Do you find the change theories you read different from the real pace we must adapt to in our lives? Do they seem out of touch with the realities you face? I recently gave a presentation at the BAPT conference (British Association for Psychological Type), sharing my own personal (and difficult) journey in 2015 of imposed change, and comparing it with the more linear theory of change (Lewin’s model).
The theme of the BAPT conference was ‘Evolving people, organisations and concepts’. Ultimately, I wanted to share with the audience, as I am doing with you, the three ingredients that enabled me to successfully navigate change, which I didn’t find in the books!
In my own journey, the changes I experienced brought:
- The clash of endings and new beginnings
- The drain of challenge couples with opportunity
- The fatigue of painful loss and grief
- The adrenaline of risk and reward
When things got particularly tough for me, a friend gave me a card, which said “Every ending is a new beginning – even if you don’t realize it at the time”. New beginnings were the last thing on my mind – until I allowed myself to be creative in my approach to dealing with change. I took a 9 month sabbatical, which sped up my recovery for the long term. It gave me opportunity to:
- Think and grieve for what I had known (SPACE)
- Gain a new perspective and get rid of anger (TIMEOUT)
- Learn at a pace I could cope with (PATIENCE)
Ultimately,the SPACE, TIMEOUT & PATIENCE I donated myself in the form of my sabbatical gave me privacy to cope with change, to learn a new mind-set, see things from a different perspective, “let go” and create new goals. The creativity in this space was huge. I returned with new networks, new product ideas for my clients and my energy tank “full” once more. I now find that the benefits of my own journey are very relevant in my work as a Change and OD practitioner.
Change is never linear – it is messy and unpredictable. Change is complex, tiring and exhilarating.
Throughout my talk I created a picture of what and how change really impacts people in organisations, as well as illustrating how the reality compared with the theory – Kurt Lewin’s model of change. In essence, change without SPACE, TIMEOUT and PATIENCE has limitations. You can download the visual that was drawn live during my talk here.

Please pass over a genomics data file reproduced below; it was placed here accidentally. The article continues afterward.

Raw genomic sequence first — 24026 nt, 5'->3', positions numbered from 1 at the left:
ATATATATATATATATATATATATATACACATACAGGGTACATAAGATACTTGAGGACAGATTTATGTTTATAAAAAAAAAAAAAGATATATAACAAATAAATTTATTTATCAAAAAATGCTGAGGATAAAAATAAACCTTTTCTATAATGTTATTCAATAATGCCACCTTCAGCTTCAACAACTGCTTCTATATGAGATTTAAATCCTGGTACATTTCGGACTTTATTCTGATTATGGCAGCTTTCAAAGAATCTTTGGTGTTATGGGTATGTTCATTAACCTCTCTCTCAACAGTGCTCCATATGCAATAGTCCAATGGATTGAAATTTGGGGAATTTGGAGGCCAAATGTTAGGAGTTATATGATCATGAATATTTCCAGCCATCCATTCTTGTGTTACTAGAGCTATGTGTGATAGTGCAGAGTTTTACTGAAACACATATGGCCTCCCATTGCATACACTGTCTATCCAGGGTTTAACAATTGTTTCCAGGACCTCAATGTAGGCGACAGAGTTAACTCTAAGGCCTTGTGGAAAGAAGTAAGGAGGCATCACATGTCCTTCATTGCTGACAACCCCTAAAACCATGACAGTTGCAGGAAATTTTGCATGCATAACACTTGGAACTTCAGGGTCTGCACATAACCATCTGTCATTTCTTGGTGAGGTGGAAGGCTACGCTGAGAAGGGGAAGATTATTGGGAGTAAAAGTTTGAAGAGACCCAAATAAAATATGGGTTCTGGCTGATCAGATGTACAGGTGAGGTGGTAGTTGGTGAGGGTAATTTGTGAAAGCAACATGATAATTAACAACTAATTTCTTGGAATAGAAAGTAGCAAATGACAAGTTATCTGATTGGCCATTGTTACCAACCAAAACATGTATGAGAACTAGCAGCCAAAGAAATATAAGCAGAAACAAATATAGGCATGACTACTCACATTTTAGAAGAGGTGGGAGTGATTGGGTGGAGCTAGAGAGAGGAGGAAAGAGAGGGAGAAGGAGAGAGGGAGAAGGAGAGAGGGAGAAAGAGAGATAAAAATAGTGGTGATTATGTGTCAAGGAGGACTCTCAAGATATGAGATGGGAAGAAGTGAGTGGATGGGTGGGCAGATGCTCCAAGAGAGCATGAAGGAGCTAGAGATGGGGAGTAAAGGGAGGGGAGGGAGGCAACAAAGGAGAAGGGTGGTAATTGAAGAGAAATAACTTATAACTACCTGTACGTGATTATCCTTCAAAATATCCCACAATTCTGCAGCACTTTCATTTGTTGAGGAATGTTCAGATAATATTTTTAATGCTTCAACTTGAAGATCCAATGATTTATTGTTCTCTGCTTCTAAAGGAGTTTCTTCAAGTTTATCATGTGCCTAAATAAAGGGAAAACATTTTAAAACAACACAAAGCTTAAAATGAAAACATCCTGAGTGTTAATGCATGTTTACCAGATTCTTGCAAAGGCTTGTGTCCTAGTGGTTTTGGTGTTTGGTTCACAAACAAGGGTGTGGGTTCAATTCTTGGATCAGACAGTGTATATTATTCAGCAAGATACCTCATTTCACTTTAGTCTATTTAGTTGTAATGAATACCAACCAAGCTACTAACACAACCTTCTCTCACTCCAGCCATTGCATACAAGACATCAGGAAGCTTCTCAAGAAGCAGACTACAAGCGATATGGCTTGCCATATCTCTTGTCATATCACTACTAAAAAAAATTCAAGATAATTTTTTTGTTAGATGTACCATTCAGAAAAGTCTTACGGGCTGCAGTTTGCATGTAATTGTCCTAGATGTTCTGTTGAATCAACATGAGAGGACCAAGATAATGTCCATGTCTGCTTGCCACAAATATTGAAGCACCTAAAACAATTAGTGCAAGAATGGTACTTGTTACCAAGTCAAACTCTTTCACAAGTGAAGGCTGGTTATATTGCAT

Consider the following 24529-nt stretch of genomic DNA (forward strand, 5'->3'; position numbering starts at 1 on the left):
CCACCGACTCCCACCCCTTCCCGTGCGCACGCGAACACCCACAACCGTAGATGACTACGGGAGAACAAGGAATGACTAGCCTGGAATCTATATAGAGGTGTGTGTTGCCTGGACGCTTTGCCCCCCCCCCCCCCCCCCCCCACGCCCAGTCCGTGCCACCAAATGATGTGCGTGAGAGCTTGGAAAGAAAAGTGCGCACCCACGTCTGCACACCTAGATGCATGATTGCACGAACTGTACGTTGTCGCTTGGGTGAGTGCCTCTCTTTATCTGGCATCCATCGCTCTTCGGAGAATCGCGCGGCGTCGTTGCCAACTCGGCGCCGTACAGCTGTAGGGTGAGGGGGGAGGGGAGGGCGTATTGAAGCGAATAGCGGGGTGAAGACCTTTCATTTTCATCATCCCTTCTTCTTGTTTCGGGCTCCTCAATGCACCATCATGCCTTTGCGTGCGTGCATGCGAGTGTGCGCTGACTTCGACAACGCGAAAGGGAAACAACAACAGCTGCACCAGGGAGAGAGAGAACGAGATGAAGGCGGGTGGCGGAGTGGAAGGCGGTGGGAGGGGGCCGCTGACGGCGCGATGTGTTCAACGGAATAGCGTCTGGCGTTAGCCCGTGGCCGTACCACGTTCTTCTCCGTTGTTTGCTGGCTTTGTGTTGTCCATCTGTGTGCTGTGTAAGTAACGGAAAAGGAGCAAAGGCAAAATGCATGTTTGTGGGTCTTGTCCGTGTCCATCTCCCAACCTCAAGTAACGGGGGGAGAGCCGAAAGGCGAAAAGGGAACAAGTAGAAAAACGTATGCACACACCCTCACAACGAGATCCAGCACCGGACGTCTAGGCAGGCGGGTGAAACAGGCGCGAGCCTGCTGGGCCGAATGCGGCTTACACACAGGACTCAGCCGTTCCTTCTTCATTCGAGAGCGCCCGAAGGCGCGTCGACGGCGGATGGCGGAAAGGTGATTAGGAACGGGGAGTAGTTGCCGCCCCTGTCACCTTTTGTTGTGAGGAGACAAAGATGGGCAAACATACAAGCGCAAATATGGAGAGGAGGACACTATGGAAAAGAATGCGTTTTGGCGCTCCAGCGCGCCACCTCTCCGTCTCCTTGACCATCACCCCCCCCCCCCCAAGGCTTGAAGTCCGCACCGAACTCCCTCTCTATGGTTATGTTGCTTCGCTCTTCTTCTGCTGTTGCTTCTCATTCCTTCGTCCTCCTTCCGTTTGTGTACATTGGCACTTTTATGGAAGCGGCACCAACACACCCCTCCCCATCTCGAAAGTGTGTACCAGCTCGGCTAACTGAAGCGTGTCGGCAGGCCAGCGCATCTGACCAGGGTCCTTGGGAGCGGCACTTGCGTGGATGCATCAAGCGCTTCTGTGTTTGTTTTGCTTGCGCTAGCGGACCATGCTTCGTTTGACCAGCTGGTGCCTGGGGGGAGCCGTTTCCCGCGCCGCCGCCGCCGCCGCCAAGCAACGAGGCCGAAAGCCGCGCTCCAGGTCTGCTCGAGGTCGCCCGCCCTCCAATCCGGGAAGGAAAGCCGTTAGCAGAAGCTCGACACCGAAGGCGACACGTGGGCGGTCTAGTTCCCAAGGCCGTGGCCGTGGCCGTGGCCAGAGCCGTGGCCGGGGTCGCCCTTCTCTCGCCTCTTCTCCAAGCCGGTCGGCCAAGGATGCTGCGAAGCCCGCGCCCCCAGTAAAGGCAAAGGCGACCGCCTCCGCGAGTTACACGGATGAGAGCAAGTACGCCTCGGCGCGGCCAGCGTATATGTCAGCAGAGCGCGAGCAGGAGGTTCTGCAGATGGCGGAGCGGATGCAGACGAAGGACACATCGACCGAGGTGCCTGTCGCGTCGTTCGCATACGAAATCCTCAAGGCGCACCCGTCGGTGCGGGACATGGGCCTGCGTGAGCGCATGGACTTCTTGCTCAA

What does this mean for organisational change?
When times are tough our resilience can be tested. Our ability to focus on others when our own needs are being all consumed is limited. Our logic knows we have to “face the music and dance”, however our behaviour can be quite the opposite. I can now see, with some distance and perspective, my own reaction and response was not dissimilar to Change Leaders I meet in organisations when they experience imposed change. These leaders are driving change for the organisation whilst also coping with the impact of those same changes on their own personal and professional lives. They have to “let go” too!
Tools like MBTI can help us understand this experience, but when our own energy “tank” is empty our focus naturally becomes fixed on our own safety and attachment. We have limited capacity for teamwork or focussing outward.
How do we slow down to speed up?
Things like quarterly Away Days, Coaching, physical exercise, all contribute to slowing down the pace to cope. Focus on what gives you energy and store it up! Without these platforms in organisations we can feel unsupported, lack self-belief or, at worst, just burn out! Connection, belonging and networks grow in important when change is imposed.
“Some times we need help to slow down in order to be able to speed up and perform at the top of our game in the future”
If you would like to find out more about our change management support or how to best use “space, timeout and patience” to sustain your people on their change journey, please do get in touch via the contact page.